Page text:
Spain’s Oscar entry, “The Endless Trench,” a multi-award-winning feature from the Basque trio of Aitor Arregi, Jon Garaño and Jose Mari Goenaga, has also become a flagship production for the Andalusian film sector.
The film was set and shot in Andalusia, with Andalusian actors and co-produced by Seville-based La Claqueta. Released last year in Spain by eOne, the film was acquired by Netflix, and bowed in the U.S. on Nov. 6.
Inspired by real-life events after the Spanish Civil War, “Trench” mainly filmed in Huelva’s Higuera de la Sierra, Carboneras and Paymogo for its Andalusian leg. Olmo Figueredo and Manuel H. Martín’s outfit La Claqueta was key for “Trench’s” financing, documentation and narrative support.
“Trench” exemplifies the possibilities of inter-regional partnerships in the Spanish film industry, this time between Andalusia and the Basque Country. Co-produced by La Claqueta with Basque companies Irusoin and Moriarti Produkzioak, alongside France’s Manny Films, “Trench” project won support from regional public broadcaster Canal Sur in Andalusia and Basque Country’s ETB. In an advanced stage, nationwide broadcaster RTVE also joined the project.
Given the consequences of the COVID-19 pandemic, economic cuts will probably follow the health crisis in Spain. “My feeling is that the model of inter-regional co-production will be more necessary than ever to seek financing alternatives. And it is much more feasible to unite two regional operators such as Canal Sur and ETB and, once you have the film well assembled, to try for the support of RTVE, who finally entered the project,” Figueredo explains.
Co-production pumps money into the local business and “if the regional authorities understand it – and both Basque and Andalusian authorities do – it is easy to play this game in a natural way,” he adds.
La Claqueta has been producing inter-regional projects since 2012, when it teamed with producer Xabi Berzosa at Irusoin for “30 años de oscuridad,” then continued their partnership with HBO pickup documentary “El Estado contra Pablo Ibar,” handled by Filmax. It’s also co-producing the animated documentary “El viaje más largo,” alongside Basque studio Dibulitoon. Further Basque-Andalusian projects will follow soon, Figueredo says.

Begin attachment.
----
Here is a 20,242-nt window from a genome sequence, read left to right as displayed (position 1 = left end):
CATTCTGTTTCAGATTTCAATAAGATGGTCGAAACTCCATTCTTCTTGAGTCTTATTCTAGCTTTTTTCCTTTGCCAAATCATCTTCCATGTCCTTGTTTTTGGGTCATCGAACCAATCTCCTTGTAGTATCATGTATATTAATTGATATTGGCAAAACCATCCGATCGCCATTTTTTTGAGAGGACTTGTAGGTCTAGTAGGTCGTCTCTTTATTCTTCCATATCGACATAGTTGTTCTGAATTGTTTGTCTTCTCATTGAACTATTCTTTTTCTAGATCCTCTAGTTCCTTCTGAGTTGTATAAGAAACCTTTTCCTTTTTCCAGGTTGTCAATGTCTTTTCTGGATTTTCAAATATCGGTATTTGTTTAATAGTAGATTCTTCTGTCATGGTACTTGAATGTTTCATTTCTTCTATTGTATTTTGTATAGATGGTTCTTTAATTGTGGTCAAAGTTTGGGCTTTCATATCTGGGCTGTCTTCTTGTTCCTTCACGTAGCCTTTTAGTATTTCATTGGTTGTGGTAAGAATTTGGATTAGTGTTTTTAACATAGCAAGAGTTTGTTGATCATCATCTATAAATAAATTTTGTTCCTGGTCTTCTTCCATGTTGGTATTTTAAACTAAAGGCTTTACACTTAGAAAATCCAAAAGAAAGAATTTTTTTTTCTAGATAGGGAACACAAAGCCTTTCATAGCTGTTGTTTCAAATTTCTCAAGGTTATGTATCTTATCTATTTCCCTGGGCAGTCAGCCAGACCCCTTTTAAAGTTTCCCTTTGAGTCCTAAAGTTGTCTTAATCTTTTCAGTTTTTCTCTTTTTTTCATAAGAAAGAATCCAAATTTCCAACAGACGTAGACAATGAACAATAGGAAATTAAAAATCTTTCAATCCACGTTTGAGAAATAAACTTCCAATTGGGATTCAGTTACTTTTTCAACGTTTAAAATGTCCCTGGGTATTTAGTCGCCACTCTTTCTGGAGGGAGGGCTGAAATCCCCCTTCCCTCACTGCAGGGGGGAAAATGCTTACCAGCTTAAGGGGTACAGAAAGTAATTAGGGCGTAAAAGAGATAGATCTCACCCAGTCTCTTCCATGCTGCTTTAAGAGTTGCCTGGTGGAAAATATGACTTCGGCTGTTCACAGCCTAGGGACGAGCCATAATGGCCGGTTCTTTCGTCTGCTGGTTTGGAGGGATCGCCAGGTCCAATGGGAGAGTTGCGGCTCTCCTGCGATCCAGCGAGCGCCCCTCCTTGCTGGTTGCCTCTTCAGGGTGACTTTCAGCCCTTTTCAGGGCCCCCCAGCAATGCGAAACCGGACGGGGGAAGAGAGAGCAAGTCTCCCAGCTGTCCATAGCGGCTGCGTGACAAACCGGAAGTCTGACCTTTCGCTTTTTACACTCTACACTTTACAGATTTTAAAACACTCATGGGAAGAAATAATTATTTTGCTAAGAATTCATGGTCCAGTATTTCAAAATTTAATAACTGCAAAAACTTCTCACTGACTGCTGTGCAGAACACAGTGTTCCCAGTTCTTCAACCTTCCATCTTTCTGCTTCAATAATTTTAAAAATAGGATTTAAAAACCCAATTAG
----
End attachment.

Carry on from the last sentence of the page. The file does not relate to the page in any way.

Beyond the Basque connection, La Claqueta has co-produced romantic melodrama “El verano que vivimos,” a Warner Bros. Pictures Intl. worldwide distribution pickup, directed by “Fariña’s” Carlos Sedes, co-produced with Atresmedia Cine and Bambú Producciones, filmed in Jerez de la Frontera.
“A model of decentralization is starting to take hold in the Spanish film production sector and new platforms and top free-to-air TV operators are going to support projects by talented filmmakers far from the usual production hubs in Madrid and Barcelona. That will make it easier to develop different film visions and ways of telling stories,” says “La Isla Mínima” producer Gervasio Iglesias.
“Thanks to two fundamental pillars, such as Canal Sur and the regional government, and to talented creators such as Alberto Rodríguez (“The Plague,” “La Isla Minima”) and Benito Zambrano (‘Solas’), the Andalusian audiovisual sector has placed itself in a privileged position,” says Áralan Films producer Marta Velasco, president of the Andalusian Film Academy.
In 1999, feature drama “Solas,” produced by Antonio Pérez at Seville-based Maestranza Films, inaugurated a new period of visibility of Andalusian film production. Later came the so-called “Generación Cinexin,” led by renowned filmmakers such as Alberto Rodríguez and writing partner Rafael Cobos and Gervasio Iglesias. They all decided to develop their film career in Andalusia instead of traveling to Madrid or Barcelona, the traditional hubs of the Spanish film industry, paving the way for a younger generation of film and TV producers and creators.
“These producers laid the foundations of the Andalusian film industry and showed us that there wasn’t a need to leave Andalusia to develop a professional film career,” Velasco adds.
“There is a wide background there, but above all, a very promising future,” Iglesias points out.
“Andalusia has always been a land of great talent in all artistic disciplines, due to the characteristics of the territory, because among other things, it is a borderland, and great things always happen on the borders. There are great stories here that are yet to be told,” he adds.